- Created on Tuesday, 06 November 2012 12:25
- Written by IVN
San Diego, California - An international team of researchers has determined key structural features of the Sputnik virus, thought to play a role in illnesses caused by eating raw fish.
Findings also may help scientists learn details about the infection mechanisms in other viruses.
Sputnik is referred to as a "satellite virus" because it can only be propagated in combination with another virus, in this case the mimivirus, which infects amoebas. While inside the single-cell amoeba, the DNA for both Sputnik and mimivirus are replicated, allowing the viruses to multiply.
The amoeba host implies that both mimivirus and Sputnik are frequently present in aquatic food, causing disease when humans eat raw fish.
The scientists used a powerful electron microscope to determine the basic design of the Sputnik virus's outer shell, or capsid, and also of the hundreds of smaller units called capsomers making up this shell.
"To be able to use an electron microscope to see near atomic-scale detail of a virus is a major achievement," said Michael Rossmann, Purdue University's Hanley Distinguished Professor of Biological Sciences. "It's an important technical milestone."
The findings are detailed in a research paper that appeared online in October in the journal Proceedings of the National Academy of Sciences. The paper's lead author was Purdue postdoctoral researcher Xinzheng Zhang.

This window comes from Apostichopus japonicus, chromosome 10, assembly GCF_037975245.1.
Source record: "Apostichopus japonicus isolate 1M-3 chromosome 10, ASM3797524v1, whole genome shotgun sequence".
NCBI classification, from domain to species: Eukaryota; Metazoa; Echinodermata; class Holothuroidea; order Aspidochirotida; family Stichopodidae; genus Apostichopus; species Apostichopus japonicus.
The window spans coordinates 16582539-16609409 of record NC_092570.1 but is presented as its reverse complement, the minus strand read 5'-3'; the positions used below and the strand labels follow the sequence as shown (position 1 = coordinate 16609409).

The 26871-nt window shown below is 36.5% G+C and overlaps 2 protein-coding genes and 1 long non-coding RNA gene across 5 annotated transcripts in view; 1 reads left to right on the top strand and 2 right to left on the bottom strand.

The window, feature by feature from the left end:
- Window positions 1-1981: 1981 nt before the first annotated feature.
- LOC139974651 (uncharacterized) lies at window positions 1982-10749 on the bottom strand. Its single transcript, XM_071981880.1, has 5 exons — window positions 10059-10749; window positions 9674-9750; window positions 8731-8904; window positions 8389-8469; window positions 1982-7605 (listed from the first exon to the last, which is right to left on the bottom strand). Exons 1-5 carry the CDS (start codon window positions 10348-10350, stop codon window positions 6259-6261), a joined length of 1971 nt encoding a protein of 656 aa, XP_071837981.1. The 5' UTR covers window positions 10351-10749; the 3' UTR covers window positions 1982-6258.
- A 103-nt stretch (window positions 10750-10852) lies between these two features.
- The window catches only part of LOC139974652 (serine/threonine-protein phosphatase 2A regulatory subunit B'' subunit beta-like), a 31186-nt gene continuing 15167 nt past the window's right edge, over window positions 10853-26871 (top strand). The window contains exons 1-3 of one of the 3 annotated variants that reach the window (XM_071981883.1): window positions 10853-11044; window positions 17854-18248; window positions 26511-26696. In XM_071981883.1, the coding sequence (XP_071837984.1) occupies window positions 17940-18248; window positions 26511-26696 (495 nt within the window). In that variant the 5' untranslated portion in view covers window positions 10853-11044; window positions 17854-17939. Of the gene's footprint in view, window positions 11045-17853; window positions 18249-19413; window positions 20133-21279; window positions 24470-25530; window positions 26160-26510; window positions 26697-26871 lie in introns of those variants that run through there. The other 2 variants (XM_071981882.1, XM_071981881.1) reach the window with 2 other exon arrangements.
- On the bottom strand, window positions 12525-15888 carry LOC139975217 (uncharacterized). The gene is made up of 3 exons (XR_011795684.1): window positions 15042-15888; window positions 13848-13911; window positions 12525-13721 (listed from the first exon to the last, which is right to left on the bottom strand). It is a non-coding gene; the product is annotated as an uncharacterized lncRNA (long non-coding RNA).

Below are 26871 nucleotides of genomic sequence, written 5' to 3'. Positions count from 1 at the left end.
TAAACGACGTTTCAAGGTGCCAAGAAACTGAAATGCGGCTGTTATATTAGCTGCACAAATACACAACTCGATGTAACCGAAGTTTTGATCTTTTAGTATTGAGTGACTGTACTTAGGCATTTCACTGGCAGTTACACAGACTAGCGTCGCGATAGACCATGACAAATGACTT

Sputnik, like many other viruses, has a capsid that has icosahedral symmetry, a roughly spherical shape containing 20 triangular faces. This capsid is assembled from 1,620 nearly identical protein subunits organized into 260 hexagonal capsomers and 12 pentagonal capsomers. Each protein subunit is folded into a "double jelly-roll" configuration found in many virus capsids.
Sputnik attaches to and enters host amoebas, encountering a more acidic environment that apparently induces changes in the structure of the virus's protein capsid, releasing the virus's genome, Rossmann said. The research results suggest a mechanism of Sputnik DNA ejection that probably also occurs in other large icosahedral double jelly-roll viruses such as adenoviruses, which cause upper respiratory infections.
"The best way to design effective treatments for viral infections is to first learn what the infection mechanisms are," Rossmann said. "So these findings might offer a long-term benefit."
Researchers studied the structure using the Titan electron microscope, housed in Purdue's Wayne T. and Mary T. Hockmeyer Hall of Structural Biology.
"The Titan instrument has allowed us to do some things that previously haven't been possible," he said.
The researchers used a method called cryoelectron microscopy to determine three-dimensional structural details, identifying most of the amino acids making up the capsid proteins.
"We already knew the sequence of amino acids, but now we know the three-dimensional structure of the three-dimensional fold of the complete capsid protein and its organization in the virus," Rossmann said.
Zhang also discovered a flaw in the previously proposed genome sequence of the virus.
"This is important because it tells us more about the nature of the virus," Rossmann said.
The research is funded by the National Institutes of Health.
The paper was authored by Zhang; postdoctoral researchers Siyang Sun, Ye Xiang, Jimson Wong and Thomas Klose; researcher Didier Raoult from the University of Marseille; and Rossmann. Raoult led a research team that discovered the mimivurus in 2003 and the Sputnik virus in 2008.
Mimivirus is the largest known virus. It has been called a possible "missing link" between viruses and living cells. The virus infects amoeba, but it is thought to possibly be a human pathogen because antibodies to the virus have been discovered in pneumonia patients. However, many details about the virus remain unknown.